No question about it: Advances in medical technology that save and transform lives of millions of people every day in the US are astounding.
• Replacing diseased organs? Check!
• Bionic arms and legs? Check!
• Drugs to prevent or cure diseases that until recently could wipe out whole populations? Check!
• Complicated surgical procedures done robotically through tiny incisions? Check!
• Life-saving procedures for injury and disease that have catapulted survival rates upward? Check!

The list goes on. Thank goodness!

If you’re dazzled by the amazing advances in American medicine today, great! We are doing awesome things, so let’s celebrate those achievements!

But don’t let the bright lights blind you.

While the bitter debate continues about how to PAY for healthcare in the US, a report published last month by the Commonwealth Fund and summarized in a recent issue of the New England Journal of Medicine about the overall SYSTEM of care in the US can be summarized in just two words, “WE SUCK.”

Well, we suck unless you think it’s an achievement to be dead last in the most fundamental measures of healthcare as compared to the ten other high-income countries in the world.

We can get more specific than just “we suck,” but it still doesn’t take a lot of words because the concepts aren’t difficult.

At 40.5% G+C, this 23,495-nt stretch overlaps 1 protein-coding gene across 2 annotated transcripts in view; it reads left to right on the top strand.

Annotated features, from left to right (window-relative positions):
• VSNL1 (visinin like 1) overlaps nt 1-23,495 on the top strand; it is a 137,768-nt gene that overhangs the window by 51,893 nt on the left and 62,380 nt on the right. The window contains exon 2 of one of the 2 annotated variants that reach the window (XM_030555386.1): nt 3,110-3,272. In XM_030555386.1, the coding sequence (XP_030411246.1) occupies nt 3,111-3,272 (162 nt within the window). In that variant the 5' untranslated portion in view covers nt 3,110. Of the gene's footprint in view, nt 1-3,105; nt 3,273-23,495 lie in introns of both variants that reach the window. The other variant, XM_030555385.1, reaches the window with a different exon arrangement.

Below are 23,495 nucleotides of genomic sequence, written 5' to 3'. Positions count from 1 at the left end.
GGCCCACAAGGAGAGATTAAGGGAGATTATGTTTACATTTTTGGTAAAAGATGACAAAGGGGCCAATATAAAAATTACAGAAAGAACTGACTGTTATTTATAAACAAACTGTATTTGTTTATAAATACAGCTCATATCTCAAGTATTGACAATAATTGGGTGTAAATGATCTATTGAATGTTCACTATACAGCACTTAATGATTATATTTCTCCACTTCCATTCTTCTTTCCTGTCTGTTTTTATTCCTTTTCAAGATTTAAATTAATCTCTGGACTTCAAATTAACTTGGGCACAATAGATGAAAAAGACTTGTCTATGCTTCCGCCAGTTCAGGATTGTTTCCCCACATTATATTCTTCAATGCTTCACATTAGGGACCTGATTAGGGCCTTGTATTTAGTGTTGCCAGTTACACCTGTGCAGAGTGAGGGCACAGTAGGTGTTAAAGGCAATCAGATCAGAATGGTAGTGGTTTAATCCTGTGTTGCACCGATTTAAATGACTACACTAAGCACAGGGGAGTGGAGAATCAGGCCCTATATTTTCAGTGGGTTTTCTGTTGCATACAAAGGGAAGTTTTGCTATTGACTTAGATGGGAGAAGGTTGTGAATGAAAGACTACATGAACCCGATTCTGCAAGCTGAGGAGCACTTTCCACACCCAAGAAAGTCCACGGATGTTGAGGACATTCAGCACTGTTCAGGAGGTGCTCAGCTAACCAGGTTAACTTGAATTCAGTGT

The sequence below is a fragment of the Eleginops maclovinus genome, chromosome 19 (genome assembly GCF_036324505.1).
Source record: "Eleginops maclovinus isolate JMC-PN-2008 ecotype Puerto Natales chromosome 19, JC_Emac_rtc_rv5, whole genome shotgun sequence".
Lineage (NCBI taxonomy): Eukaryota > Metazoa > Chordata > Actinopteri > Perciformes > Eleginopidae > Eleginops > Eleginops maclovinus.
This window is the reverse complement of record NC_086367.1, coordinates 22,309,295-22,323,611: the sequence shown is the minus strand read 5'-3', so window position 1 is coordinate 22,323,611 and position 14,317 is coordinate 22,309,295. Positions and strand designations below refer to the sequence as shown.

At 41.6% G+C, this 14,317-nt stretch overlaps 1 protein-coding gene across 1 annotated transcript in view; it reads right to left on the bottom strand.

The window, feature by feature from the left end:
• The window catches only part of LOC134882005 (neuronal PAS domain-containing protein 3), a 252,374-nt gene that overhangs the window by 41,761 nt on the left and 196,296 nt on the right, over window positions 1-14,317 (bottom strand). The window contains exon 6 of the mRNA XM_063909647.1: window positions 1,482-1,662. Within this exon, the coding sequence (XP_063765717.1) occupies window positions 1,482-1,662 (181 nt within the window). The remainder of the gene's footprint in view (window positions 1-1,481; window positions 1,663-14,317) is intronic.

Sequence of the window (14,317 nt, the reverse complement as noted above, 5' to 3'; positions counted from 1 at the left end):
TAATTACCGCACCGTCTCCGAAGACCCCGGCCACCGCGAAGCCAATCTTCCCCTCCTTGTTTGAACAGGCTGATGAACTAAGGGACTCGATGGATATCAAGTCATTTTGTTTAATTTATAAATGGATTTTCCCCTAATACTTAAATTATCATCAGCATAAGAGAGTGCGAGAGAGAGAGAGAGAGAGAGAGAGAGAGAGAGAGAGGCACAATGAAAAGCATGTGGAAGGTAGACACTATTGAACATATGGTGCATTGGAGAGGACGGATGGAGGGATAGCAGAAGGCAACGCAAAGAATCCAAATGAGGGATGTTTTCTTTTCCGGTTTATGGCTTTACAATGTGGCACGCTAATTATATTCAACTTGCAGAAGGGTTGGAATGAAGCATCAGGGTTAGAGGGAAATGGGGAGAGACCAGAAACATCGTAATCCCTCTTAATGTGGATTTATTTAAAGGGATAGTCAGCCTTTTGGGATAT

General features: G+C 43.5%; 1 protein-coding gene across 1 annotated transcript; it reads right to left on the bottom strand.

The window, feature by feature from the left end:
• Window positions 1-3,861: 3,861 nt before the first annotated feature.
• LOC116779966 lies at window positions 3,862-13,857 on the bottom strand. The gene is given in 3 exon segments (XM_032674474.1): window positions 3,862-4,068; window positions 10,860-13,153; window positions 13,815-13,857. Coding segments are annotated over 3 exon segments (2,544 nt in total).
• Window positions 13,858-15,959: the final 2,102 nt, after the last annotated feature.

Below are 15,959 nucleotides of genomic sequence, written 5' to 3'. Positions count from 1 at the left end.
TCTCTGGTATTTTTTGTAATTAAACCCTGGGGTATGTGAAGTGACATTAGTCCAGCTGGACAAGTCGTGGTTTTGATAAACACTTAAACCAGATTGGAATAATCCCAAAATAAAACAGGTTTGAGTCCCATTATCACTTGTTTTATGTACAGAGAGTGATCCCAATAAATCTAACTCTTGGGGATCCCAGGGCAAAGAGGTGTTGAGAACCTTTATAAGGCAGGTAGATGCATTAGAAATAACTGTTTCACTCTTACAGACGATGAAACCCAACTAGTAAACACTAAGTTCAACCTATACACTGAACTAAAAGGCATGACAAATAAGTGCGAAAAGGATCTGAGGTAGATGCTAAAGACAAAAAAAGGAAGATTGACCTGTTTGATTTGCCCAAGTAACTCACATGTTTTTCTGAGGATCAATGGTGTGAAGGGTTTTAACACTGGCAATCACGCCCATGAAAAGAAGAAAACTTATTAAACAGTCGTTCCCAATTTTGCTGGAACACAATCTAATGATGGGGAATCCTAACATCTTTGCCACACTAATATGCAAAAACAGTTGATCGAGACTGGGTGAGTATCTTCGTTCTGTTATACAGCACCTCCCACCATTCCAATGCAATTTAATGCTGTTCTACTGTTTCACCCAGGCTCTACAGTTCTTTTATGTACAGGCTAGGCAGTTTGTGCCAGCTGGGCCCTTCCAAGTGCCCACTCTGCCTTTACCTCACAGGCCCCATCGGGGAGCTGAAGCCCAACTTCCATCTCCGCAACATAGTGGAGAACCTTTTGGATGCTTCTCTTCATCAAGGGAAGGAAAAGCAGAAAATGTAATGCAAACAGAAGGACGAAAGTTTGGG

Our current system, as compared to other wealthy countries is unaffordable, inefficient, and unavailable or inaccessible for the people who need it most.

More isn’t better, either. The cost for excessive testing and treatment is estimated to waste $200 billion per year, and overly aggressive care that generates mistakes and injuries is associated with 30,000 deaths.

Check out the Commonwealth report and the perspective piece in the New England Journal of Medicine.

Then, add your voice to others to insist that we expand the conversation to include issues of affordability, appropriateness, and accessibility.

Good, basic healthcare that emphasizes prevention and overall well-being first should not be a privilege. Everyone benefits when everyone is healthy and well.

Share one thing you can do to work toward change so everyone has a decent shot to be well and do well.